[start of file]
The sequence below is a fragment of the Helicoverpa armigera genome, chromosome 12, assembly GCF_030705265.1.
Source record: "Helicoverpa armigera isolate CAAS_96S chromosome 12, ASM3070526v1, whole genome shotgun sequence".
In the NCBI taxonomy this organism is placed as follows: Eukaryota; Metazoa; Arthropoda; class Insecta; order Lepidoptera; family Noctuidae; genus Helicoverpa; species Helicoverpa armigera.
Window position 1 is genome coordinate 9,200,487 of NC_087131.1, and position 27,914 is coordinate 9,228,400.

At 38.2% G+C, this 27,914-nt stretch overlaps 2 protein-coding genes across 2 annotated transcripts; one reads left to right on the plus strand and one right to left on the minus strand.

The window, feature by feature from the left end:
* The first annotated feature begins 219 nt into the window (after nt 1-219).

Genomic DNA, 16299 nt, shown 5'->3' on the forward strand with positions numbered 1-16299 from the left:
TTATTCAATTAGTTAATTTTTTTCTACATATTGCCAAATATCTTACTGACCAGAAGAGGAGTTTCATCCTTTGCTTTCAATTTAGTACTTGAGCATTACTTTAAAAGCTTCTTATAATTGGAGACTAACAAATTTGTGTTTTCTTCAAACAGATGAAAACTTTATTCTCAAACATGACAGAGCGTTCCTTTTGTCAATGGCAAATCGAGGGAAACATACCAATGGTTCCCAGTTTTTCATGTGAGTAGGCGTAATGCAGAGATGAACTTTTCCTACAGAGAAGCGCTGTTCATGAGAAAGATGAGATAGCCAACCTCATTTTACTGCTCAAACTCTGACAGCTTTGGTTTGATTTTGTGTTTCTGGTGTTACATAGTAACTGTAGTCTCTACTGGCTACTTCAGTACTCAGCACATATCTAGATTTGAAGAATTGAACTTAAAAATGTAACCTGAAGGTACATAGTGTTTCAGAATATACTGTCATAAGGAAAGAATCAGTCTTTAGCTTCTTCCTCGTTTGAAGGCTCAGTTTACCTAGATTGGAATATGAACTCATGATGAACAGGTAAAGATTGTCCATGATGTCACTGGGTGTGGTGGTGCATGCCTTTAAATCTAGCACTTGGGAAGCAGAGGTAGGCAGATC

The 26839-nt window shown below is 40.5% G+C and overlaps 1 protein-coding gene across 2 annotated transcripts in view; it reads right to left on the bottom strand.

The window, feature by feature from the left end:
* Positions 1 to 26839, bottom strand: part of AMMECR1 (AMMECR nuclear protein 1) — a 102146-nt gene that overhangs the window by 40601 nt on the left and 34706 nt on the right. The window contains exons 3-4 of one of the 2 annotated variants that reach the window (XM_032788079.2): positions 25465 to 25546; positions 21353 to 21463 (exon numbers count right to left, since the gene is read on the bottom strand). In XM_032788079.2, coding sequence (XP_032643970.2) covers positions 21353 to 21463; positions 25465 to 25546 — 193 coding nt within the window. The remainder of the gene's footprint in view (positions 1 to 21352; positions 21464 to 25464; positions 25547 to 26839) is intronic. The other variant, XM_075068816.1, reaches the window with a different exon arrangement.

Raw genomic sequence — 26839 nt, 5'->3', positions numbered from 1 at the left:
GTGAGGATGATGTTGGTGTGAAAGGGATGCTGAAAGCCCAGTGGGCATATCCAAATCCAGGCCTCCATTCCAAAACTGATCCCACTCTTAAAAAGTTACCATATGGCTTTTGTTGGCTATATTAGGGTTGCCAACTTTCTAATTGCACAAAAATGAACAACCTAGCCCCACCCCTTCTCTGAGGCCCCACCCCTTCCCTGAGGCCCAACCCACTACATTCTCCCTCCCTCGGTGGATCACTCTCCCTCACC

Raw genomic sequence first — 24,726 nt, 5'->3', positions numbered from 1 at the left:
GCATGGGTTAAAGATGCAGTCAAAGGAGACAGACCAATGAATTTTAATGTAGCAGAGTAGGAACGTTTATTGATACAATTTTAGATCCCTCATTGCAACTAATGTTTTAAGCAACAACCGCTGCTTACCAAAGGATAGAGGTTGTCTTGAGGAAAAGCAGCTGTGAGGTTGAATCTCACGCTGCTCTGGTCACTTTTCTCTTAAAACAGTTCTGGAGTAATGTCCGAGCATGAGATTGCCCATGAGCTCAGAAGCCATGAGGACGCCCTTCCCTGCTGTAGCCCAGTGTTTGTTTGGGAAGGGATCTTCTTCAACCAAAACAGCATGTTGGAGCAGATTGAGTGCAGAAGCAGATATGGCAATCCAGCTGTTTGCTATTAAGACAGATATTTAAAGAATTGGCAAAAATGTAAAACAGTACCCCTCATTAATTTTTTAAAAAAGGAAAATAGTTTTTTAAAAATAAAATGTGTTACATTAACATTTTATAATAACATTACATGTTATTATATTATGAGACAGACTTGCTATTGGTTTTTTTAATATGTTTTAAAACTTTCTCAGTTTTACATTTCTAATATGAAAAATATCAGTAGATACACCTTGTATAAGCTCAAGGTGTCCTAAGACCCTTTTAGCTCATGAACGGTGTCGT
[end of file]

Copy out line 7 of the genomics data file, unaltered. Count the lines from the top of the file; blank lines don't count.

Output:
* The first annotated feature begins 219 nt into the window (after nt 1-219).